Brunswick Elementary is the first school in Frederick County to launch a local father-involvement program called WATCH D.O.G.S.®, according to the school’s assistant principal Liz Worch. She invites fathers and father figures to learn more about the program over pizza on Thursday, October 3 from 6 p.m. to 7 p.m. at the school.
Inspired by one father’s desire to increase male involvement in his children’s school, the program was created in 1998 in Arkansas. Since then, it has spread to more than 3,075 schools in over 46 states and 3 countries abroad, according to the National Center for Fathering, which adopted the program in 2006. According to www.fathers.com/watchdogs , U.S. Department of Education studies have shown that a positive adult male role model can have a uniquely positive impact on a child’s development and educational success. The Department has identified the WATCH D.O.G.S.® program as an effective way to increase male involvement in our nation’s schools.
The program helps fathers gain a greater awareness of the positive effect they can have on their child’s life in three critical areas including academic performance, self esteem and social behavior. It gives fathers a glimpse of their child’s everyday world and helps them learn about the increasingly complex challenges and decisions today’s youth are facing. As a result, they can learn to relate better to their child.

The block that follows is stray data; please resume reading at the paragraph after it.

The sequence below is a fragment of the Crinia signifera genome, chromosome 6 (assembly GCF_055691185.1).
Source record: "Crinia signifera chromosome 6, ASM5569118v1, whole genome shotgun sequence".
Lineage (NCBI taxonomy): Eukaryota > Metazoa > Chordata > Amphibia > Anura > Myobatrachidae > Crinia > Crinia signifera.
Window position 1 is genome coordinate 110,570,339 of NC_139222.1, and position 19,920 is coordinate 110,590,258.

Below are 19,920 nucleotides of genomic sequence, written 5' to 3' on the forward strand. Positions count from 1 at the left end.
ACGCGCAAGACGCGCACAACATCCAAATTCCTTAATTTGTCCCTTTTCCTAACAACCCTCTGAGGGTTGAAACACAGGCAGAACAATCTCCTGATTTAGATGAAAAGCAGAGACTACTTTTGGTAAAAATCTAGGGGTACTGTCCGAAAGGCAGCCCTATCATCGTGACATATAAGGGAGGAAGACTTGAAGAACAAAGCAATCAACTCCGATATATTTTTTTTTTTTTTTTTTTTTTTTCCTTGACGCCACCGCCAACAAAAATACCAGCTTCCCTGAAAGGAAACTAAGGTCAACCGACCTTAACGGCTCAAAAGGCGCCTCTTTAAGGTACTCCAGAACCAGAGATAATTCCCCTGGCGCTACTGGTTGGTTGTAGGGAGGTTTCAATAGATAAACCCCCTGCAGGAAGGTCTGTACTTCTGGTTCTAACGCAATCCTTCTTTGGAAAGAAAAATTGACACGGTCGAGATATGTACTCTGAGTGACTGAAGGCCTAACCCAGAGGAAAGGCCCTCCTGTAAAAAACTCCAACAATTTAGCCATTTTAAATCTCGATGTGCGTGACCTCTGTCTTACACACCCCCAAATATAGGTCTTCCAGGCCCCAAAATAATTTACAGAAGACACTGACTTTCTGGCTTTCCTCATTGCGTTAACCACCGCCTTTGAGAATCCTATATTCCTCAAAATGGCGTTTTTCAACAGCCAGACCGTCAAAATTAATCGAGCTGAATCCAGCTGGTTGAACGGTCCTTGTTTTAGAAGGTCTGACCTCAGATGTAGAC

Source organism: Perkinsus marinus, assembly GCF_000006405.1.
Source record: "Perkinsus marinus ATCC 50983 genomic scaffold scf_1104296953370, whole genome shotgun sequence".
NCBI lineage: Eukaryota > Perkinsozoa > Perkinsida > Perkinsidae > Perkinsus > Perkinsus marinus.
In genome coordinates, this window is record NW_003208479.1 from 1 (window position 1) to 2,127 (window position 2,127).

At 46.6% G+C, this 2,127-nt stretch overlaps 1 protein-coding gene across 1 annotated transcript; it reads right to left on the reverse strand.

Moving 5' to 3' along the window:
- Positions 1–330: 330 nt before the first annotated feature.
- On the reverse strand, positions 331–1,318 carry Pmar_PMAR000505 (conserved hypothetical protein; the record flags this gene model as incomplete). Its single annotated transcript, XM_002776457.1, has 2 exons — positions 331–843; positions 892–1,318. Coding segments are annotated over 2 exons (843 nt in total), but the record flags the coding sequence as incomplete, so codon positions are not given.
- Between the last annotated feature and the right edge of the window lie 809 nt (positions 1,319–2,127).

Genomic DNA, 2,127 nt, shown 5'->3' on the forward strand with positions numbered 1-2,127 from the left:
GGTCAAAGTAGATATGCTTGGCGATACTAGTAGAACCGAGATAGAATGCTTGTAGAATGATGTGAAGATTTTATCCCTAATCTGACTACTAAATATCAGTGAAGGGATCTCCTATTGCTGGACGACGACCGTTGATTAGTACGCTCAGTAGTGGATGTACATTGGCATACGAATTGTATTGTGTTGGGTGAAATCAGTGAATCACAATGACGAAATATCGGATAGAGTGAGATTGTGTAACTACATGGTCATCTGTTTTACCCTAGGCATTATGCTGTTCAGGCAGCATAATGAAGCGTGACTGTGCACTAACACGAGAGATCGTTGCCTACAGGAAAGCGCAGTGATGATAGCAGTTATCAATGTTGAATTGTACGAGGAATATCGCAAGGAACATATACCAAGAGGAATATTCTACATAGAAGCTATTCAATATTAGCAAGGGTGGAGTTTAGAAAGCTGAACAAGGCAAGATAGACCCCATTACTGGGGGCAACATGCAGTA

Schools gain an extra set of eyes and ears. The presence of a father figure can enhance a sense of security and help create an environment conducive to learning, according to literature about the program. And students, many of whom do not have a father figure present in the home, benefit when a positive male role model is present.
The program’s goals include raising the banner of positive fathering through the forum of schools, awakening fathers to the values and benefits of committed fathering and changing the culture by providing every student a father figure with whom to connect in a positive way. More about the national program is online at www.fathers.com/watchdogs .